Sir Keir Starmer is "struggling to break through with the public" and Labour’s performance in last week’s elections was a "major setback", according to Tony Blair.
The Labour leader has come under pressure in recent days, in the wake of the party’s mixed performance in elections across the UK last week in his first electoral test since succeeding Jeremy Corbyn in 2020.
While there were some bright spots for Labour – including winning a working majority in Wales and retaining a number of mayoralties – the loss of Hartlepool in a parliamentary by-election has sparked recriminations within the party.
Defeat to the Conservatives in a seat that has been reliably red for decades – Labour had held the seat since its formation in the 1970s – has led to calls for a change in approach from Sir Keir.
And there was fury from many when the Labour leader sacked his deputy, Angela Rayner, as party chair ahead of a shadow cabinet reshuffle.
Ms Rayner was later appointed shadow first secretary of state, shadow secretary of state for the future of work and shadow chancellor to the Duchy of Lancaster.
Delivering his verdict on the state of the party, Mr Blair wrote in the New Statesman: "The Labour Party won’t revive simply by a change of leader. It needs total deconstruction and reconstruction. Nothing less will do.
"At present, Labour expresses perfectly the progressive dilemma. Corbyn was radical but not sensible. Keir seems sensible but not radical. He lacks a compelling economic message."
Mr Blair, a former prime minister and Labour leader, said the party is being "backed into electorally off-putting positions" on issues around culture, gender, race and identity.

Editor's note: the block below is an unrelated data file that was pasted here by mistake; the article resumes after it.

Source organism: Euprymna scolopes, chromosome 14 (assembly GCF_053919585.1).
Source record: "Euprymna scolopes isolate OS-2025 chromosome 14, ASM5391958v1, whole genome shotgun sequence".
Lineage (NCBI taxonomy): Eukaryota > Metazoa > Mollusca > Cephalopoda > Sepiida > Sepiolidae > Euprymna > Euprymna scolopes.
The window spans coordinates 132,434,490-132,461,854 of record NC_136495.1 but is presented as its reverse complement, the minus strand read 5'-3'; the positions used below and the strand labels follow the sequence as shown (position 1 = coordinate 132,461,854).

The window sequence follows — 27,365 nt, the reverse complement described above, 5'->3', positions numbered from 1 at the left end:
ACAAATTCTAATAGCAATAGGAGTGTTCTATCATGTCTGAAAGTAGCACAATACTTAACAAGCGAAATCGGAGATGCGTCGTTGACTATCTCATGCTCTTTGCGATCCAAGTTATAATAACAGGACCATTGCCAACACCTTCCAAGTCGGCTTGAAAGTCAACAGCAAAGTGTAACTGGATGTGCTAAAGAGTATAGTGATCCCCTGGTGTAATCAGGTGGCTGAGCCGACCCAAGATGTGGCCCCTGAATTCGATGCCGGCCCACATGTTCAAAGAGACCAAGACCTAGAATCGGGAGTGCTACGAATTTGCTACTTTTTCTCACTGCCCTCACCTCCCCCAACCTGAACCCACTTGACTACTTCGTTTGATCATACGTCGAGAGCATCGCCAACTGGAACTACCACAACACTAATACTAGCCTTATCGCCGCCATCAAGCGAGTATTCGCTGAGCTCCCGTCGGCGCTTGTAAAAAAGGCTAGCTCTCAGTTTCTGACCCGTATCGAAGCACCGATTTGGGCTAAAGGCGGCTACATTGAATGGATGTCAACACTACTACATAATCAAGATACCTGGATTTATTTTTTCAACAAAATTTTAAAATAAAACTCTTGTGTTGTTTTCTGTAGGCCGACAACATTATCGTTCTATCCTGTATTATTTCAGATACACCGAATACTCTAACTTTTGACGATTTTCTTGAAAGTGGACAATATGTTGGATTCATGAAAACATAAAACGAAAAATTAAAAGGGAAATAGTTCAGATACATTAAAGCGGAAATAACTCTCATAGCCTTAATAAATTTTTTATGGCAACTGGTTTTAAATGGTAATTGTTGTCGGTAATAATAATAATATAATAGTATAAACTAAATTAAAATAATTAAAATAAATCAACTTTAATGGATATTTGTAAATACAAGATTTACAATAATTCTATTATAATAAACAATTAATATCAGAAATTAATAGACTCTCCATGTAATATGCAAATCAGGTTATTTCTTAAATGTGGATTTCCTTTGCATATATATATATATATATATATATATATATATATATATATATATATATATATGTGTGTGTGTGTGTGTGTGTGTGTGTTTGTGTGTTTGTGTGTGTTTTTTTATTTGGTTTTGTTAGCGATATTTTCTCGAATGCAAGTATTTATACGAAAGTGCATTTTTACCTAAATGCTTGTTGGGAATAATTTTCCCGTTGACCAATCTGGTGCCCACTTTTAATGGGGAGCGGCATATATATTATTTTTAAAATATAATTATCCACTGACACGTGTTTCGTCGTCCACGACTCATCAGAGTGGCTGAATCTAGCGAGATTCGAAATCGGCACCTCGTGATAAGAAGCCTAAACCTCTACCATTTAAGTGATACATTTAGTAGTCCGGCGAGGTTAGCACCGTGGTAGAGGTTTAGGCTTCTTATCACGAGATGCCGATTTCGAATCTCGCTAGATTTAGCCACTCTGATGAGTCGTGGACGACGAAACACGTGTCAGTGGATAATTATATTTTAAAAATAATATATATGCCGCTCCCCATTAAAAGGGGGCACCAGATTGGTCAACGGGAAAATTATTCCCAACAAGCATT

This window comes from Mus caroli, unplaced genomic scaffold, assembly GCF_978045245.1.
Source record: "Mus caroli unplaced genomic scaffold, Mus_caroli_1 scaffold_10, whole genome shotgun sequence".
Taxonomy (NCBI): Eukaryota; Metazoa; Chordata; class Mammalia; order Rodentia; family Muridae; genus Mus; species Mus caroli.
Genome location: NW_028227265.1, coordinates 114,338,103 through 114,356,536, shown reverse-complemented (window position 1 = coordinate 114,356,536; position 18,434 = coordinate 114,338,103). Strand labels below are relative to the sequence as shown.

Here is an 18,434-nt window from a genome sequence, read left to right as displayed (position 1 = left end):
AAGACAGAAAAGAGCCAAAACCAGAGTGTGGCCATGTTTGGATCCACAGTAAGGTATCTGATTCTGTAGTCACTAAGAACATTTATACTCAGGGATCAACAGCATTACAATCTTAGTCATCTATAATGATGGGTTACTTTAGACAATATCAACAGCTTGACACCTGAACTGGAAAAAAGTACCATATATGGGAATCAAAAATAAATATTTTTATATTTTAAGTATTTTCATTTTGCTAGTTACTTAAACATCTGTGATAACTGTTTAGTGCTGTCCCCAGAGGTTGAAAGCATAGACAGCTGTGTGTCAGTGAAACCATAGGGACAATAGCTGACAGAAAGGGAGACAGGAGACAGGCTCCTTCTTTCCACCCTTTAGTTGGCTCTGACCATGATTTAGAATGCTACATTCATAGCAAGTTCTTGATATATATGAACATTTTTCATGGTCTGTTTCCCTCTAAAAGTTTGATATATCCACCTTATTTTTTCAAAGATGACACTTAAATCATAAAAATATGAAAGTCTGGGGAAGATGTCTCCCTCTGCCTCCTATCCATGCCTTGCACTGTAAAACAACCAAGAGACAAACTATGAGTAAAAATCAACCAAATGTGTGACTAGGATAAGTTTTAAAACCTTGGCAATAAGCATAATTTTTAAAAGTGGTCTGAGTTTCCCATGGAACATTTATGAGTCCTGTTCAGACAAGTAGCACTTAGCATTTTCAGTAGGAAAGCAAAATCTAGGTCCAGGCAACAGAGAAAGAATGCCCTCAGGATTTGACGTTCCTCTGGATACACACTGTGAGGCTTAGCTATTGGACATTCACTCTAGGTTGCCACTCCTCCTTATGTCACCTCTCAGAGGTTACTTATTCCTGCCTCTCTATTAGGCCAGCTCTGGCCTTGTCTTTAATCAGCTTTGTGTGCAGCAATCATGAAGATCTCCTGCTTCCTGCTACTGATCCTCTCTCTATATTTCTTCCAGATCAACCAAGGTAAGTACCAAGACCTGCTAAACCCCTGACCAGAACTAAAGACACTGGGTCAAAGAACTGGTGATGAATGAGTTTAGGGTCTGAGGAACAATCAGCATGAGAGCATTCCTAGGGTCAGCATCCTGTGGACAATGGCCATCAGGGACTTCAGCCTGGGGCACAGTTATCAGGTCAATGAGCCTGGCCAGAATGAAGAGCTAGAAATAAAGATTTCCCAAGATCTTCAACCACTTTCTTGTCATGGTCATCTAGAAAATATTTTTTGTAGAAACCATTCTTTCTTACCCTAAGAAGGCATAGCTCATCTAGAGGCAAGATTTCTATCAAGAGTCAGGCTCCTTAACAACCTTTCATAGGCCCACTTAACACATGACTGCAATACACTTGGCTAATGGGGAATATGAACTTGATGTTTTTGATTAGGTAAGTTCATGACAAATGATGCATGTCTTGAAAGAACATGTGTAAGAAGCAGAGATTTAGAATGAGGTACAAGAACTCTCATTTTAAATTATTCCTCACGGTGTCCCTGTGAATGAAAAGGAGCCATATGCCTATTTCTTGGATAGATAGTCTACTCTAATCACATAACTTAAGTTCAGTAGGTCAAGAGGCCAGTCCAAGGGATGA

He said it should debate cultural issues "urgently and openly" to stop them being defined by the right and "woke left".
And he urged Labour to steer clear of the "old-fashioned economic message" of high taxation and a large state, which he described as "not particularly attractive" to voters.
Meanwhile, another former Labour has backed Sir Keir.
Ed Miliband, who was opposition leader from 2010 to 2015, told Sky News that being leader of the opposition is a "very unforgiving job" but "I know he’s up to it".
Mr Miliband said Sir Keir had assumed the Labour leadership in the "most extraordinary and difficult circumstances" amid the COVID-19 pandemic.
Mr Miliband, who resigned as Labour leader after the 2015 general election and now serves in Sir Keir’s frontbench team as shadow business secretary, said: "He’s only a year into the job. In a sense, give the guy a chance."
"You don’t blow the final whistle on the match a third of the way through the game. Let’s see where we are by the time of the next election.
"I know Keir has a big vision for this country, a big agenda for this country and it’s all of our jobs to set it out."
When it was put to him that Sir Keir was under pressure, Mr Miliband responded: "I remember the feeling. Being the leader of the opposition is not an easy job."
Later in the interview, when asked if he was glad to no longer be leader of the opposition, he joked: "I definitely don’t want that job. I did it for long enough."
Mr Miliband then added of Sir Keir: "It’s a very unforgiving job but I know he’s up to it."